I’ve been asked a couple times about the selection process for Year’s Best Weird Fiction. Here’s what we are doing:
I try to cast as wide a net as possible. I basically hound publishers and editors for digital copies of their books. I prefer digital files as I can load the books on my tablet and easily access them on my commute to work. That’s where the bulk of my reading takes place – on the train to and from work. 40 minutes each way. And I also read a bit on my lunch break.
I’m on the lookout for any anthologies and short story collections that may contain weird fiction. And though I do constantly hound people for books, there are quite a few times when a publisher is simply non-responsive. There’s only so much I can do.
Thus far, I have received 71 books this year for review. I’ve read about 60 of them. On top of that, there are 51 (so far) online journals and magazines that I am monitoring and reading.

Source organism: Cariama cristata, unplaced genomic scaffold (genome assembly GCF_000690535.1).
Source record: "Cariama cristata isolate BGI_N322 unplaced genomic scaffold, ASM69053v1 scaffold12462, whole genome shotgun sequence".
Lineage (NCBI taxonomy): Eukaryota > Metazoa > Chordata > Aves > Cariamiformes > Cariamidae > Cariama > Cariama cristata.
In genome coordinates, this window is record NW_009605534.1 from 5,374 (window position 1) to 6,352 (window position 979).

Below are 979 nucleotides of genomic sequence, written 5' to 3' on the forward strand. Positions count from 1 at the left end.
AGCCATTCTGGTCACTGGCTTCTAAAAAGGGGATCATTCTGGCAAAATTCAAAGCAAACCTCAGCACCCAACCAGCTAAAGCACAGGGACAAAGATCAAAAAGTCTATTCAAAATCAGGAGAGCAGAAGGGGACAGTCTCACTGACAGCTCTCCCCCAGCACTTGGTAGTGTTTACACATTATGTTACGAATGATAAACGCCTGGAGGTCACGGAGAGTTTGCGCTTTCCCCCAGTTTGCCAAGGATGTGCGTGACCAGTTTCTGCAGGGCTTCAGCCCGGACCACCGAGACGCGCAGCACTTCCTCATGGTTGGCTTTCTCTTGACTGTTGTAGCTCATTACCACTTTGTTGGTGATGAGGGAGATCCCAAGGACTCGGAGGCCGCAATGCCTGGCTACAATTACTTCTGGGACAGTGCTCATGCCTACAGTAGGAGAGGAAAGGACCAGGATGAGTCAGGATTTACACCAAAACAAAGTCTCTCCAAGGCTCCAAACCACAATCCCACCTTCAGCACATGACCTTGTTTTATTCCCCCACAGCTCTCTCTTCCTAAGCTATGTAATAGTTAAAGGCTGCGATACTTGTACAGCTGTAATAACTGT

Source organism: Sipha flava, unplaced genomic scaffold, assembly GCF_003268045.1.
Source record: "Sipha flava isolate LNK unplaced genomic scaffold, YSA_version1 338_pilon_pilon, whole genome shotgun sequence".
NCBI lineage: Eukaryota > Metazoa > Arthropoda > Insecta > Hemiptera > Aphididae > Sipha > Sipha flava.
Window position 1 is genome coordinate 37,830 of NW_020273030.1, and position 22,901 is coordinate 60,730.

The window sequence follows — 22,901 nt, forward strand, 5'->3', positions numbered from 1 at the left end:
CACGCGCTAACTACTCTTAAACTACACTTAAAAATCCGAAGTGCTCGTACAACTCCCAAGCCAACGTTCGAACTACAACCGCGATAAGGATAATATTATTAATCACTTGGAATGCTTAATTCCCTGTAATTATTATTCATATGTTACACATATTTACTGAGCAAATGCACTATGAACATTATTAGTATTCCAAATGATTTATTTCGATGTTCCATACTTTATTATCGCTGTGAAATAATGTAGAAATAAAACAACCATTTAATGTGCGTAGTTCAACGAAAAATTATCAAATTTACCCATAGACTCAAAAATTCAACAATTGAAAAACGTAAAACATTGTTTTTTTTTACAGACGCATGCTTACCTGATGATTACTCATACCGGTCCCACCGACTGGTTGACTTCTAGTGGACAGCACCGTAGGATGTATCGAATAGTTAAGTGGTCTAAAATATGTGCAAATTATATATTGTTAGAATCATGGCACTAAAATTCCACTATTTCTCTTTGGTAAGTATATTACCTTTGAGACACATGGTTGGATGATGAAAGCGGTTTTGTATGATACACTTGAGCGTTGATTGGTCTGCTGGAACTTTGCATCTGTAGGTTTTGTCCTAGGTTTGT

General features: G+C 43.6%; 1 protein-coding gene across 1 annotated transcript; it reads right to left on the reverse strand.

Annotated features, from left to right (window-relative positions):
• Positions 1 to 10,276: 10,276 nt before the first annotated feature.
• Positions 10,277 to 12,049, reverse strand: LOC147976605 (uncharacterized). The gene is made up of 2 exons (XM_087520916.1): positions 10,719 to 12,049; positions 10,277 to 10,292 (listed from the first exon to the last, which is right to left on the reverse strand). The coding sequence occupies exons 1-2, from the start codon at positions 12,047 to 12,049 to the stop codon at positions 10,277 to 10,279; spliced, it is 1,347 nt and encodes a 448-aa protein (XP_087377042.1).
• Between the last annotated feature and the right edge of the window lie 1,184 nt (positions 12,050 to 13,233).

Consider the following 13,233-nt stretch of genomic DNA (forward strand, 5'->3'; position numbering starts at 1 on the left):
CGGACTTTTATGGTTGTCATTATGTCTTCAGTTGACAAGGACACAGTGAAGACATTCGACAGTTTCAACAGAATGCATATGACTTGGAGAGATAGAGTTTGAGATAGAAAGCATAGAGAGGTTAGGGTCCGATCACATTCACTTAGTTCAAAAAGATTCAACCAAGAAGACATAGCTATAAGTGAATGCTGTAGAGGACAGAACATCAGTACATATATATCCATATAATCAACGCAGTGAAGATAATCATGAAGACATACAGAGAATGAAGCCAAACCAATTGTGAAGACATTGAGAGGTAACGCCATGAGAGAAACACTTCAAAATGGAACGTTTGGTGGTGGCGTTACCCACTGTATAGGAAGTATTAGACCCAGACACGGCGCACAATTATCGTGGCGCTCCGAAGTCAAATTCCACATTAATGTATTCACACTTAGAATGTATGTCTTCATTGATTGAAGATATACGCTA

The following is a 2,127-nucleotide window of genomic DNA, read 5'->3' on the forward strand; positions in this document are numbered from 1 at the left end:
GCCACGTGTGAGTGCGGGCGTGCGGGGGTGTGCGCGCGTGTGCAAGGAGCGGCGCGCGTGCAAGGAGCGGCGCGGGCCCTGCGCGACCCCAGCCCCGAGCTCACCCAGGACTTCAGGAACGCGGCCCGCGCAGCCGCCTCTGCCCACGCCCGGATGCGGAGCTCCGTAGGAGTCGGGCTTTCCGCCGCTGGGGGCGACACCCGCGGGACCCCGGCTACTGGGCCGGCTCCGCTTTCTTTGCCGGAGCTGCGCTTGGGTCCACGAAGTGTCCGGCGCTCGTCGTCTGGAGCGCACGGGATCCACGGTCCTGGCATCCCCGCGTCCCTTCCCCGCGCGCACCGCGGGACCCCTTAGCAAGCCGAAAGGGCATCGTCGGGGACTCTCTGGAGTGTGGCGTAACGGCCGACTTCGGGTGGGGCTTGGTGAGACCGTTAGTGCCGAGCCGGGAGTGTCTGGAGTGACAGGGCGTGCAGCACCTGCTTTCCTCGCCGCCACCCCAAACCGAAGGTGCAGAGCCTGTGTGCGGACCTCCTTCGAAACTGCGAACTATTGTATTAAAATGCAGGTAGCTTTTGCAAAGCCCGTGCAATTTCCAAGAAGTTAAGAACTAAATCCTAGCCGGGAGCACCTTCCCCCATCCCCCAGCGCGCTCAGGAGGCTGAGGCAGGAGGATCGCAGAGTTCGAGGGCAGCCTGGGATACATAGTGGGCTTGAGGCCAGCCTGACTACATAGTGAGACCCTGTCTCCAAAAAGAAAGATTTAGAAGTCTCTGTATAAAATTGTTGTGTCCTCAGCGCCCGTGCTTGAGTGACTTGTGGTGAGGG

If I read a story that I think should be considered for the volume, I will ask the publisher or writer for a Word document file of the story. I explain to them that I would like to pass it along to my guest editor, Simon Strantzas, for further consideration.
Once I have the file, I note it in my Excel sheet. Then I strip the byline and any other identifiers from the story and send it along to Simon. He’s reading the submissions blind.
I estimate I’ve read 1200 stories so far. I’ve passed 16 along to Simon. By the end of the process, if previous years are to go by, I will likely have read 2500 – 2800 stories and passed along between 50 – 60 for final consideration.
Though the final stories are filtered through my aesthetics and sensibilities, the guest editors are free to read on their own and to make their own choices. My tastes are wide-ranging enough, I think, to offer a good selection to draw from.
All final selections for inclusion in the anthology are the responsibility of the guest editor. It makes for an exciting and vibrant volume.